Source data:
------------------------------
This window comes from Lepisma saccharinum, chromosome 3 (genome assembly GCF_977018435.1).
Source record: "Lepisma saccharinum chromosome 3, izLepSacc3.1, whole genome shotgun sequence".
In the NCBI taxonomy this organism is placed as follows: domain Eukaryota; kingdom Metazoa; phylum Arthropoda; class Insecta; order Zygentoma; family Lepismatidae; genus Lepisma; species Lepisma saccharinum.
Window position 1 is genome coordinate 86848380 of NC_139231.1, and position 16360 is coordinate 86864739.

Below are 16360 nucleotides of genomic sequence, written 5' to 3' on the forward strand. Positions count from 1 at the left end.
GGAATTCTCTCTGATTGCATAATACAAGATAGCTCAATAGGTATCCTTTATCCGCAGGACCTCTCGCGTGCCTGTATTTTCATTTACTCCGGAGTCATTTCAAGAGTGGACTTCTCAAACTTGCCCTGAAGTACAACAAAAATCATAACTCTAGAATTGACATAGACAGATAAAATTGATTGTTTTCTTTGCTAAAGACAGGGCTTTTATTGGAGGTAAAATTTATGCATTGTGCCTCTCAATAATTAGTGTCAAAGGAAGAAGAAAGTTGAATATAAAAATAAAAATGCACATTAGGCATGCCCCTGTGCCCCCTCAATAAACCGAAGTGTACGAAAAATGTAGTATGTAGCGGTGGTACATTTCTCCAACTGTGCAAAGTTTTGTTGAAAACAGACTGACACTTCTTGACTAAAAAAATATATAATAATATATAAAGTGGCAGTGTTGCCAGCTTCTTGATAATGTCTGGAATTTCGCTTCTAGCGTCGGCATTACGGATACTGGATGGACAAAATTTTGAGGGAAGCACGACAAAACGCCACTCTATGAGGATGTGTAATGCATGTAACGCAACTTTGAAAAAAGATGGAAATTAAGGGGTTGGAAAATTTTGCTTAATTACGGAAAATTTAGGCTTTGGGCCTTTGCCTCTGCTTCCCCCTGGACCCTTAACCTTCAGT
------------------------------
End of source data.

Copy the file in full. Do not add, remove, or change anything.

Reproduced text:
This window comes from Lepisma saccharinum, chromosome 3 (genome assembly GCF_977018435.1).
Source record: "Lepisma saccharinum chromosome 3, izLepSacc3.1, whole genome shotgun sequence".
In the NCBI taxonomy this organism is placed as follows: domain Eukaryota; kingdom Metazoa; phylum Arthropoda; class Insecta; order Zygentoma; family Lepismatidae; genus Lepisma; species Lepisma saccharinum.
Window position 1 is genome coordinate 86848380 of NC_139231.1, and position 16360 is coordinate 86864739.

Below are 16360 nucleotides of genomic sequence, written 5' to 3' on the forward strand. Positions count from 1 at the left end.
GGAATTCTCTCTGATTGCATAATACAAGATAGCTCAATAGGTATCCTTTATCCGCAGGACCTCTCGCGTGCCTGTATTTTCATTTACTCCGGAGTCATTTCAAGAGTGGACTTCTCAAACTTGCCCTGAAGTACAACAAAAATCATAACTCTAGAATTGACATAGACAGATAAAATTGATTGTTTTCTTTGCTAAAGACAGGGCTTTTATTGGAGGTAAAATTTATGCATTGTGCCTCTCAATAATTAGTGTCAAAGGAAGAAGAAAGTTGAATATAAAAATAAAAATGCACATTAGGCATGCCCCTGTGCCCCCTCAATAAACCGAAGTGTACGAAAAATGTAGTATGTAGCGGTGGTACATTTCTCCAACTGTGCAAAGTTTTGTTGAAAACAGACTGACACTTCTTGACTAAAAAAATATATAATAATATATAAAGTGGCAGTGTTGCCAGCTTCTTGATAATGTCTGGAATTTCGCTTCTAGCGTCGGCATTACGGATACTGGATGGACAAAATTTTGAGGGAAGCACGACAAAACGCCACTCTATGAGGATGTGTAATGCATGTAACGCAACTTTGAAAAAAGATGGAAATTAAGGGGTTGGAAAATTTTGCTTAATTACGGAAAATTTAGGCTTTGGGCCTTTGCCTCTGCTTCCCCCTGGACCCTTAACCTTCAGT